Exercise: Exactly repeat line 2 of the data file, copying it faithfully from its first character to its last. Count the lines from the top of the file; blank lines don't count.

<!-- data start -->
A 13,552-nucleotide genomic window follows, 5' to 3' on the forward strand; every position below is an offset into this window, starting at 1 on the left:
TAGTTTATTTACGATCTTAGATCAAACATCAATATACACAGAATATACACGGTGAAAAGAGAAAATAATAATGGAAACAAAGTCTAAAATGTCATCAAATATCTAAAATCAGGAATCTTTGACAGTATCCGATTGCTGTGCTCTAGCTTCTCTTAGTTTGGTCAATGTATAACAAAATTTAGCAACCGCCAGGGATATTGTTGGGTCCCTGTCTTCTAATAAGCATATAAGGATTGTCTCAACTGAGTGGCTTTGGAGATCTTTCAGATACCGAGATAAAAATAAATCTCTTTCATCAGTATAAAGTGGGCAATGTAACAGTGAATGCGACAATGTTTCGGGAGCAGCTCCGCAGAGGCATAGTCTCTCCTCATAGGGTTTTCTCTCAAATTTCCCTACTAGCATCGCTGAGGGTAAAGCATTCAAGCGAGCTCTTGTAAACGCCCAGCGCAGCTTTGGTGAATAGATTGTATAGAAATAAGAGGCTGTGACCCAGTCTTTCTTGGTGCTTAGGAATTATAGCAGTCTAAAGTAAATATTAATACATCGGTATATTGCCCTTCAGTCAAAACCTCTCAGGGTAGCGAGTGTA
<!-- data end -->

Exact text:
TAGTTTATTTACGATCTTAGATCAAACATCAATATACACAGAATATACACGGTGAAAAGAGAAAATAATAATGGAAACAAAGTCTAAAATGTCATCAAATATCTAAAATCAGGAATCTTTGACAGTATCCGATTGCTGTGCTCTAGCTTCTCTTAGTTTGGTCAATGTATAACAAAATTTAGCAACCGCCAGGGATATTGTTGGGTCCCTGTCTTCTAATAAGCATATAAGGATTGTCTCAACTGAGTGGCTTTGGAGATCTTTCAGATACCGAGATAAAAATAAATCTCTTTCATCAGTATAAAGTGGGCAATGTAACAGTGAATGCGACAATGTTTCGGGAGCAGCTCCGCAGAGGCATAGTCTCTCCTCATAGGGTTTTCTCTCAAATTTCCCTACTAGCATCGCTGAGGGTAAAGCATTCAAGCGAGCTCTTGTAAACGCCCAGCGCAGCTTTGGTGAATAGATTGTATAGAAATAAGAGGCTGTGACCCAGTCTTTCTTGGTGCTTAGGAATTATAGCAGTCTAAAGTAAATATTAATACATCGGTATATTGCCCTTCAGTCAAAACCTCTCAGGGTAGCGAGTGTA